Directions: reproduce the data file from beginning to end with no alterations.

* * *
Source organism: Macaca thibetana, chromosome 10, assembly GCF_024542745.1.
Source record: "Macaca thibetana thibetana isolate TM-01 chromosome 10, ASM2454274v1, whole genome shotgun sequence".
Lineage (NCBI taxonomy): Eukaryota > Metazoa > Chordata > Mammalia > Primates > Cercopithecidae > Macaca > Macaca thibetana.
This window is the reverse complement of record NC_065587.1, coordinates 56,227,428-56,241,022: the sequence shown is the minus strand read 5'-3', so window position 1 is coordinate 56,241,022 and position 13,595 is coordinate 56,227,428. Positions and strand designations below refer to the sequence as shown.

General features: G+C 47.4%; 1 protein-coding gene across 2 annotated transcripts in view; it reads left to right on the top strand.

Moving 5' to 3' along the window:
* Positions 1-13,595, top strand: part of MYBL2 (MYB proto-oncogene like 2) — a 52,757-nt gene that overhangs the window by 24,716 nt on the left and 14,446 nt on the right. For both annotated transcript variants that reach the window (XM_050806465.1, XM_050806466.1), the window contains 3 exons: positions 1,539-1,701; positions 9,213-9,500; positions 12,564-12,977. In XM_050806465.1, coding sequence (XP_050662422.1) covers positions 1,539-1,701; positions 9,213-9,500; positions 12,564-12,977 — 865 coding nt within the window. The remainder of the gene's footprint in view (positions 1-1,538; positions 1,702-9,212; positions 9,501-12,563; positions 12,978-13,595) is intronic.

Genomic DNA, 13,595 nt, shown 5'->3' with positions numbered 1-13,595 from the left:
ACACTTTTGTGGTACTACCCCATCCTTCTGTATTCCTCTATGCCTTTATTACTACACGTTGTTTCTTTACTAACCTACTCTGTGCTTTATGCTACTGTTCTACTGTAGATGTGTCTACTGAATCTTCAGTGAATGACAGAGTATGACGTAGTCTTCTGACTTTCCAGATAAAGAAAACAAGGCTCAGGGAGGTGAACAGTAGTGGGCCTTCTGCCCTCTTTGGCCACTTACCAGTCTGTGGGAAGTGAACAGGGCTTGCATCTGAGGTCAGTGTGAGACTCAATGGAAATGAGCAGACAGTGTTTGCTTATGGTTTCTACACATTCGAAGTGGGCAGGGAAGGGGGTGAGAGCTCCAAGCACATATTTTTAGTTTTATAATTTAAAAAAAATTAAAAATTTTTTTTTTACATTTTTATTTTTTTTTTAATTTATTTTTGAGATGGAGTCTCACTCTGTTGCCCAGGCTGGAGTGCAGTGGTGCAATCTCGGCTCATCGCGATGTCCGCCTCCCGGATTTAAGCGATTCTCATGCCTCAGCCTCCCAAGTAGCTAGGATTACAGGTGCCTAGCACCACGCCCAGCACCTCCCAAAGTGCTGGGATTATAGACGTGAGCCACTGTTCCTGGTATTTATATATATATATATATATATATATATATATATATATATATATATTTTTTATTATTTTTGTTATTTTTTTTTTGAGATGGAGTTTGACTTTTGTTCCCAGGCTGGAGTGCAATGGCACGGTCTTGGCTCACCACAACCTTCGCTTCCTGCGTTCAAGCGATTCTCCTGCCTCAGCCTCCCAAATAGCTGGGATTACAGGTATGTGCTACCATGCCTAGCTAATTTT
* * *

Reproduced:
Source organism: Macaca thibetana, chromosome 10, assembly GCF_024542745.1.
Source record: "Macaca thibetana thibetana isolate TM-01 chromosome 10, ASM2454274v1, whole genome shotgun sequence".
Lineage (NCBI taxonomy): Eukaryota > Metazoa > Chordata > Mammalia > Primates > Cercopithecidae > Macaca > Macaca thibetana.
This window is the reverse complement of record NC_065587.1, coordinates 56,227,428-56,241,022: the sequence shown is the minus strand read 5'-3', so window position 1 is coordinate 56,241,022 and position 13,595 is coordinate 56,227,428. Positions and strand designations below refer to the sequence as shown.

General features: G+C 47.4%; 1 protein-coding gene across 2 annotated transcripts in view; it reads left to right on the top strand.

Moving 5' to 3' along the window:
* Positions 1-13,595, top strand: part of MYBL2 (MYB proto-oncogene like 2) — a 52,757-nt gene that overhangs the window by 24,716 nt on the left and 14,446 nt on the right. For both annotated transcript variants that reach the window (XM_050806465.1, XM_050806466.1), the window contains 3 exons: positions 1,539-1,701; positions 9,213-9,500; positions 12,564-12,977. In XM_050806465.1, coding sequence (XP_050662422.1) covers positions 1,539-1,701; positions 9,213-9,500; positions 12,564-12,977 — 865 coding nt within the window. The remainder of the gene's footprint in view (positions 1-1,538; positions 1,702-9,212; positions 9,501-12,563; positions 12,978-13,595) is intronic.

Genomic DNA, 13,595 nt, shown 5'->3' with positions numbered 1-13,595 from the left:
ACACTTTTGTGGTACTACCCCATCCTTCTGTATTCCTCTATGCCTTTATTACTACACGTTGTTTCTTTACTAACCTACTCTGTGCTTTATGCTACTGTTCTACTGTAGATGTGTCTACTGAATCTTCAGTGAATGACAGAGTATGACGTAGTCTTCTGACTTTCCAGATAAAGAAAACAAGGCTCAGGGAGGTGAACAGTAGTGGGCCTTCTGCCCTCTTTGGCCACTTACCAGTCTGTGGGAAGTGAACAGGGCTTGCATCTGAGGTCAGTGTGAGACTCAATGGAAATGAGCAGACAGTGTTTGCTTATGGTTTCTACACATTCGAAGTGGGCAGGGAAGGGGGTGAGAGCTCCAAGCACATATTTTTAGTTTTATAATTTAAAAAAAATTAAAAATTTTTTTTTTACATTTTTATTTTTTTTTTAATTTATTTTTGAGATGGAGTCTCACTCTGTTGCCCAGGCTGGAGTGCAGTGGTGCAATCTCGGCTCATCGCGATGTCCGCCTCCCGGATTTAAGCGATTCTCATGCCTCAGCCTCCCAAGTAGCTAGGATTACAGGTGCCTAGCACCACGCCCAGCACCTCCCAAAGTGCTGGGATTATAGACGTGAGCCACTGTTCCTGGTATTTATATATATATATATATATATATATATATATATATATATATATATTTTTTATTATTTTTGTTATTTTTTTTTTGAGATGGAGTTTGACTTTTGTTCCCAGGCTGGAGTGCAATGGCACGGTCTTGGCTCACCACAACCTTCGCTTCCTGCGTTCAAGCGATTCTCCTGCCTCAGCCTCCCAAATAGCTGGGATTACAGGTATGTGCTACCATGCCTAGCTAATTTT